Truck Driver CDL Training

If you're interested in driving semi-trucks and other trucks for a trucking company, you will need to get your Commercial Driver's License and also complete a professional truck driver training program. Truck driving training programs are designed to provide students with classroom, behind-the-wheel, and road experience and ensure that students are following all of the safety protocol to drive larger vehicles on different types of terrain. Many schools that offer these programs are partnered with industry organizations including truck manufacturers and transportation companies, and may offer paid training programs for students who want to work with a particular company throughout their career.


Enrolling in a CDL Training Program

Truck driving training programs are available at dozens of vocational schools, community colleges, and private training institutions around the country. The basic requirements for completing these programs are that you need to be able to afford the tuition and meet all the requirements to get your CDL learner's permit.

Since these are not approved degree or certificate programs, you will not be able to use student loan funds to cover the cost of tuition. However, you can find a number of schools that work with the Federal Motor Safety Administration (FMCSA) and the Department of Transportation (DOT) to offer discounts or aid to qualifying students. Some private schools also offer their own scholarships and financial assistance programs.

Completing a CDL Training Program

In order to earn your Class A Drivers License, or Commercial Driver's License, you'll need to take a series of specialized courses through a CDL training program. This is the basic course for all truck drivers and prepares you for the CDL examination. You can take additional courses at a training center to gain advanced skills or specialized skills in a particular area.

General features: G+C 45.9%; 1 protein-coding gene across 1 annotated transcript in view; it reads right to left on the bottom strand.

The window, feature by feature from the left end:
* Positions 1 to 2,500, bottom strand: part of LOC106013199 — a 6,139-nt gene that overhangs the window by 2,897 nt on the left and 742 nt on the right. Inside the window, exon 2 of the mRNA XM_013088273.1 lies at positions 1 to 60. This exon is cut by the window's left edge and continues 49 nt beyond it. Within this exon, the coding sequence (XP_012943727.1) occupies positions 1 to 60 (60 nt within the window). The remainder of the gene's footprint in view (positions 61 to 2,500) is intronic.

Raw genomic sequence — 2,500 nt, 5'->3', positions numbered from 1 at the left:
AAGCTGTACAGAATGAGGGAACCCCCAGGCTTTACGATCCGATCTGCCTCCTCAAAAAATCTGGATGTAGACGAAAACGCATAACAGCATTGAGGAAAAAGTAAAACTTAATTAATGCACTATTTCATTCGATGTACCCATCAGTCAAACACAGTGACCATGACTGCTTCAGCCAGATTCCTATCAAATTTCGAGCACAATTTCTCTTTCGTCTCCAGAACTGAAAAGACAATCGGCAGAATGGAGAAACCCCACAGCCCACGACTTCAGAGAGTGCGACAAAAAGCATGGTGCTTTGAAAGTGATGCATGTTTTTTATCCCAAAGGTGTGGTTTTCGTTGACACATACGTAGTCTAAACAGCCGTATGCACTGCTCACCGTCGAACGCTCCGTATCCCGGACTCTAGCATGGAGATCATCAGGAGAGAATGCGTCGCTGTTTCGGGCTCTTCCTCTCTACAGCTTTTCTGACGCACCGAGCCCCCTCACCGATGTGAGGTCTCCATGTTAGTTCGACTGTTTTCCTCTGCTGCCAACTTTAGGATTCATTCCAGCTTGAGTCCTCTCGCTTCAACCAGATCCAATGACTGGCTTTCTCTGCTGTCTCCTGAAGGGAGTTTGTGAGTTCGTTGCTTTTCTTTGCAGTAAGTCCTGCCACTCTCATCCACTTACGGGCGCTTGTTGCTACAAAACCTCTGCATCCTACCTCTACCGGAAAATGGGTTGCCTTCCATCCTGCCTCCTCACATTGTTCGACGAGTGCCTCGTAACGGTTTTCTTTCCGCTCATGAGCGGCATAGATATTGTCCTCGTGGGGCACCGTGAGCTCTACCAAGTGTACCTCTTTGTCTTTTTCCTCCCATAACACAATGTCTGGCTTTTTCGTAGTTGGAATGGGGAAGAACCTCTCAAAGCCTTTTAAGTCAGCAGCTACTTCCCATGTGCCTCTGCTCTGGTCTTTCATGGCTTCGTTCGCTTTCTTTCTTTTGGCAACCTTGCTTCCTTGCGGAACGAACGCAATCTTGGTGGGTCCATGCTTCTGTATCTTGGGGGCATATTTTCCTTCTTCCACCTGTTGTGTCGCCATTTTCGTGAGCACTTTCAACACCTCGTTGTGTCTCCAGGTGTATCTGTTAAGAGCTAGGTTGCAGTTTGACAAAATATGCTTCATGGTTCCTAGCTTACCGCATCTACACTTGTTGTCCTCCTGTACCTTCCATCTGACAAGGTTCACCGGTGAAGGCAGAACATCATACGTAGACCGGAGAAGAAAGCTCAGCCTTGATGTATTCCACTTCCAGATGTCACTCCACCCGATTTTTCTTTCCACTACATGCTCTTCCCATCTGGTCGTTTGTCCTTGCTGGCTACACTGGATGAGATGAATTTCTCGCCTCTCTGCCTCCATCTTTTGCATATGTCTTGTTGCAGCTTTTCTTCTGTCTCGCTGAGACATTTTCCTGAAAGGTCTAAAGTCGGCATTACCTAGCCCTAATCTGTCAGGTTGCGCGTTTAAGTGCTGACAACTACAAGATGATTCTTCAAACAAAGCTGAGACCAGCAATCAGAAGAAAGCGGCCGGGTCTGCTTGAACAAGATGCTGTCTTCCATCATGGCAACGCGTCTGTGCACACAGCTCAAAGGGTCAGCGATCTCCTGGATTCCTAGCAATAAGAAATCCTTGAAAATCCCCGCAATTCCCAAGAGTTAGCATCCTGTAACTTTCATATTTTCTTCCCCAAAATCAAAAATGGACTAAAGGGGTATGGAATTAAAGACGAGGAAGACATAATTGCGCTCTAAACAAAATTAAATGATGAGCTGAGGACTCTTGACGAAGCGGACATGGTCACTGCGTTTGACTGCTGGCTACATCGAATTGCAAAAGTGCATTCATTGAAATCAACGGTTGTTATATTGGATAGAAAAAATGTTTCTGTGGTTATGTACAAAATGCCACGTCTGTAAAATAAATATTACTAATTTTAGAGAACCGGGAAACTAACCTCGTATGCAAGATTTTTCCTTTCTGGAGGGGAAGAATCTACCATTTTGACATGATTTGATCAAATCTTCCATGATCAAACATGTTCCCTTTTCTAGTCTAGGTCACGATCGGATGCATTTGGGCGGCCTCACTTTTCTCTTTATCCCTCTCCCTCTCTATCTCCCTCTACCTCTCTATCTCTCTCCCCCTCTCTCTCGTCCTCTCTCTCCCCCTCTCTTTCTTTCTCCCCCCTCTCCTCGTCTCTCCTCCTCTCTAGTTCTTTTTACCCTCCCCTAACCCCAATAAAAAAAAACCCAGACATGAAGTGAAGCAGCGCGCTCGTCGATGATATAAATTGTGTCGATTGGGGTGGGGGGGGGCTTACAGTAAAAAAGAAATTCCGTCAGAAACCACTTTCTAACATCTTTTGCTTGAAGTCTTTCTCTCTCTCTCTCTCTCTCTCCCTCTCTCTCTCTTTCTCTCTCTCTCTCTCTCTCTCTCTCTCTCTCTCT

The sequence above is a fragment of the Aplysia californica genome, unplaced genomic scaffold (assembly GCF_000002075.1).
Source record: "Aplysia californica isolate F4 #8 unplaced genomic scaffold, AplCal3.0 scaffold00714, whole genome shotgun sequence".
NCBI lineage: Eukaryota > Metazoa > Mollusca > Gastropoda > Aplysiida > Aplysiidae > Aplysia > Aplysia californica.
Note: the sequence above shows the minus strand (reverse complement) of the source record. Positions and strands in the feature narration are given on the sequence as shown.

A Commercial Driver's License is required by law if you plan to drive any type of commercial vehicle for hire in the United States. You'll need a CDL if you will be driving:

  • A vehicle with a manufacturer's gross vehicle weight rating of more than 26,000 lbs.
  • A vehicle with a manufacturer's gross vehicle weight rating of more than 10,000 lbs.
  • A vehicle designed to carry 15 or more passengers, not including the driver
  • Any size of vehicle that will be transporting hazardous materials of any kind

Keep in mind that truck driver training programs will vary slightly from school to school, and from state to state. However, you will be covering the following types of topics when you are preparing for the CDL exam in any state:

  • Combination vehicles
  • Air brakes
  • Doubles and triples (trailers)
  • Passenger vehicles
  • School buses
  • Tank vehicles
  • Hazardous materials
  • Driving skills test

The driving skills test is broken up into three parts: a pre-trip inspection where you learn how to determine if the vehicle is safe to operate; basic vehicle control where you learn important maneuvering skills; and the road test where you must get a high score for driving, parking, and maneuvering the truck according to certain guidelines. Some of the training is state-specific so you may need to take additional courses if you end up moving out of state and want to maintain your CDL.